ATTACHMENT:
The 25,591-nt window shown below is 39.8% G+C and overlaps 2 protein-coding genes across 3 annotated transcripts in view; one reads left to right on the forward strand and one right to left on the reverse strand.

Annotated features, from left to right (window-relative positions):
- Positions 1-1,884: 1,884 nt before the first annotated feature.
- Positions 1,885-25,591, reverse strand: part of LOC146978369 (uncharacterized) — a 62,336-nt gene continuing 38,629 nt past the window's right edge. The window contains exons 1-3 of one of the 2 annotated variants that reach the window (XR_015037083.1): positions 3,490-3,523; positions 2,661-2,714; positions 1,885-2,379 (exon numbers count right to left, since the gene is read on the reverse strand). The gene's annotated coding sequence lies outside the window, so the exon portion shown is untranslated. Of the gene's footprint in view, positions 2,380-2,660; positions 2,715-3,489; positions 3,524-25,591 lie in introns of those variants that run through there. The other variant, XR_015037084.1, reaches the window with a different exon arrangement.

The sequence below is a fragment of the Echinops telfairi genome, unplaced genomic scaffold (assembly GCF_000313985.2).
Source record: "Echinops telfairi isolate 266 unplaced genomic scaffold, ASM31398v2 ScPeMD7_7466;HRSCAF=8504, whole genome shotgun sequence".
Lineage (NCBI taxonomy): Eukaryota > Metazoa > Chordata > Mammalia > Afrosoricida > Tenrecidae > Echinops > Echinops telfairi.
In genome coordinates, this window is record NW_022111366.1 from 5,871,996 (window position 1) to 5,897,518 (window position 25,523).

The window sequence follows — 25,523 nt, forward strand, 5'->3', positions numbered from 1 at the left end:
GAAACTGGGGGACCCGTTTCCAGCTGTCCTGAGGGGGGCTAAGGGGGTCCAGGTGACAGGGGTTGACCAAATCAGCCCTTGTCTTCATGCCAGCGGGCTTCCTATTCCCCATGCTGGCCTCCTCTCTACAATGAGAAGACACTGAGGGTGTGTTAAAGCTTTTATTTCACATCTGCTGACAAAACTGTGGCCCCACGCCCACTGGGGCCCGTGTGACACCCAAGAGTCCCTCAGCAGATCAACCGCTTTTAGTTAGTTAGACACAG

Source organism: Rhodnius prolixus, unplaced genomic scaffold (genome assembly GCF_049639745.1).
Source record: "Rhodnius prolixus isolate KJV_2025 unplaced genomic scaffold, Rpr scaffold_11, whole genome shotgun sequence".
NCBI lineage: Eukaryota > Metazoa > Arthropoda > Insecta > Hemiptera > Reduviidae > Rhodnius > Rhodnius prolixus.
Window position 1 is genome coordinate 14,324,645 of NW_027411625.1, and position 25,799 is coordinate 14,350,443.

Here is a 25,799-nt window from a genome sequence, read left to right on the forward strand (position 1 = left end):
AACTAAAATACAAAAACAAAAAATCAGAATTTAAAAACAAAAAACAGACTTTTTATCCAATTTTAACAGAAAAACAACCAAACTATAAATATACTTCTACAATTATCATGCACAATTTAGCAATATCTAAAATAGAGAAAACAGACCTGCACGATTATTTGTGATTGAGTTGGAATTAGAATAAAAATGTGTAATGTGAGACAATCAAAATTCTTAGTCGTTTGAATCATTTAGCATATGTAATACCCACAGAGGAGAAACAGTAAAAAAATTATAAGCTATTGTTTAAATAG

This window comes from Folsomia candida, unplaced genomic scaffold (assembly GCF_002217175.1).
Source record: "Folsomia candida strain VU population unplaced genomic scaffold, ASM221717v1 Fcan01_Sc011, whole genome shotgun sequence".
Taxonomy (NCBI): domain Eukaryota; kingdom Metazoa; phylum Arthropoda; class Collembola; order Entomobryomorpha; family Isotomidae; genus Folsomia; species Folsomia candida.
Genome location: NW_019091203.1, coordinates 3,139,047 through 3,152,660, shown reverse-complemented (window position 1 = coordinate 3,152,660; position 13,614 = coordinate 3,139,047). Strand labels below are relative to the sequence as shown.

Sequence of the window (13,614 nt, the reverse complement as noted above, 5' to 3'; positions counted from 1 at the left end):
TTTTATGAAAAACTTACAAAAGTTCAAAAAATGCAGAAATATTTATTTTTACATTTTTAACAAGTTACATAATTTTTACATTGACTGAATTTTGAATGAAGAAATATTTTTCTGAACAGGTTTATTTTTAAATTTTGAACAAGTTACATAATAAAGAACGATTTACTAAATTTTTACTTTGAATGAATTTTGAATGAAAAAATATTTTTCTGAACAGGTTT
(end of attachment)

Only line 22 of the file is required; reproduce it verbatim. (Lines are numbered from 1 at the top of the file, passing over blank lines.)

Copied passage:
TTTTATGAAAAACTTACAAAAGTTCAAAAAATGCAGAAATATTTATTTTTACATTTTTAACAAGTTACATAATTTTTACATTGACTGAATTTTGAATGAAGAAATATTTTTCTGAACAGGTTTATTTTTAAATTTTGAACAAGTTACATAATAAAGAACGATTTACTAAATTTTTACTTTGAATGAATTTTGAATGAAAAAATATTTTTCTGAACAGGTTT